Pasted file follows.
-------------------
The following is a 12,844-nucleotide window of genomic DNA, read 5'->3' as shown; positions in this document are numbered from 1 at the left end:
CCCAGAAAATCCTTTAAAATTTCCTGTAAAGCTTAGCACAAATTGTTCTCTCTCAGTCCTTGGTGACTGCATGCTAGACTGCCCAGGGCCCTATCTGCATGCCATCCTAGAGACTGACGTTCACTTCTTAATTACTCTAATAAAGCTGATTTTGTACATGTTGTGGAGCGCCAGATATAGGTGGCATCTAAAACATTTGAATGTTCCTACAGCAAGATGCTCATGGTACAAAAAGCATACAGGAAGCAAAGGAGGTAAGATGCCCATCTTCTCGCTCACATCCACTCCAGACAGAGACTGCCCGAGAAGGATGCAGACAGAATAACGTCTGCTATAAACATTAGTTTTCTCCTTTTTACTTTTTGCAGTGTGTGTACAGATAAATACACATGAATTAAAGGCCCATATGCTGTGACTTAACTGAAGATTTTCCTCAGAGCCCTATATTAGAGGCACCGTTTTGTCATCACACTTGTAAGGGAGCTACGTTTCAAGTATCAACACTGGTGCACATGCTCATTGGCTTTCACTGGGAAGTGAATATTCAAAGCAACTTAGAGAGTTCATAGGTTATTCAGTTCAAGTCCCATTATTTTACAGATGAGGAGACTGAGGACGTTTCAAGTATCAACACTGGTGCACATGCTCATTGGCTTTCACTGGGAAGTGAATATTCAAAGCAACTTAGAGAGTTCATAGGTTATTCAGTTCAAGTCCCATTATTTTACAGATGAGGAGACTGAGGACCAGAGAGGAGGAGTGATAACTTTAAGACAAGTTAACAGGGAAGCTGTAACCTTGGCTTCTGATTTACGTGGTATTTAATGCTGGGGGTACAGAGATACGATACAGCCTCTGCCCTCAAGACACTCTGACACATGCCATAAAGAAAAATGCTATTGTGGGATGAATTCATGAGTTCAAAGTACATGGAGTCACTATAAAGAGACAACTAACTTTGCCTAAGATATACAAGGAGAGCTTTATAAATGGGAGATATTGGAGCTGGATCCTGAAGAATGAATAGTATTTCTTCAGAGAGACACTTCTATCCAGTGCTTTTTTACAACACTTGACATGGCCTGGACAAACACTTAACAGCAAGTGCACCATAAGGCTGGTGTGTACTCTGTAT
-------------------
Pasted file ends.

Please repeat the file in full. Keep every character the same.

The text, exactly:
The following is a 12,844-nucleotide window of genomic DNA, read 5'->3' as shown; positions in this document are numbered from 1 at the left end:
CCCAGAAAATCCTTTAAAATTTCCTGTAAAGCTTAGCACAAATTGTTCTCTCTCAGTCCTTGGTGACTGCATGCTAGACTGCCCAGGGCCCTATCTGCATGCCATCCTAGAGACTGACGTTCACTTCTTAATTACTCTAATAAAGCTGATTTTGTACATGTTGTGGAGCGCCAGATATAGGTGGCATCTAAAACATTTGAATGTTCCTACAGCAAGATGCTCATGGTACAAAAAGCATACAGGAAGCAAAGGAGGTAAGATGCCCATCTTCTCGCTCACATCCACTCCAGACAGAGACTGCCCGAGAAGGATGCAGACAGAATAACGTCTGCTATAAACATTAGTTTTCTCCTTTTTACTTTTTGCAGTGTGTGTACAGATAAATACACATGAATTAAAGGCCCATATGCTGTGACTTAACTGAAGATTTTCCTCAGAGCCCTATATTAGAGGCACCGTTTTGTCATCACACTTGTAAGGGAGCTACGTTTCAAGTATCAACACTGGTGCACATGCTCATTGGCTTTCACTGGGAAGTGAATATTCAAAGCAACTTAGAGAGTTCATAGGTTATTCAGTTCAAGTCCCATTATTTTACAGATGAGGAGACTGAGGACGTTTCAAGTATCAACACTGGTGCACATGCTCATTGGCTTTCACTGGGAAGTGAATATTCAAAGCAACTTAGAGAGTTCATAGGTTATTCAGTTCAAGTCCCATTATTTTACAGATGAGGAGACTGAGGACCAGAGAGGAGGAGTGATAACTTTAAGACAAGTTAACAGGGAAGCTGTAACCTTGGCTTCTGATTTACGTGGTATTTAATGCTGGGGGTACAGAGATACGATACAGCCTCTGCCCTCAAGACACTCTGACACATGCCATAAAGAAAAATGCTATTGTGGGATGAATTCATGAGTTCAAAGTACATGGAGTCACTATAAAGAGACAACTAACTTTGCCTAAGATATACAAGGAGAGCTTTATAAATGGGAGATATTGGAGCTGGATCCTGAAGAATGAATAGTATTTCTTCAGAGAGACACTTCTATCCAGTGCTTTTTTACAACACTTGACATGGCCTGGACAAACACTTAACAGCAAGTGCACCATAAGGCTGGTGTGTACTCTGTAT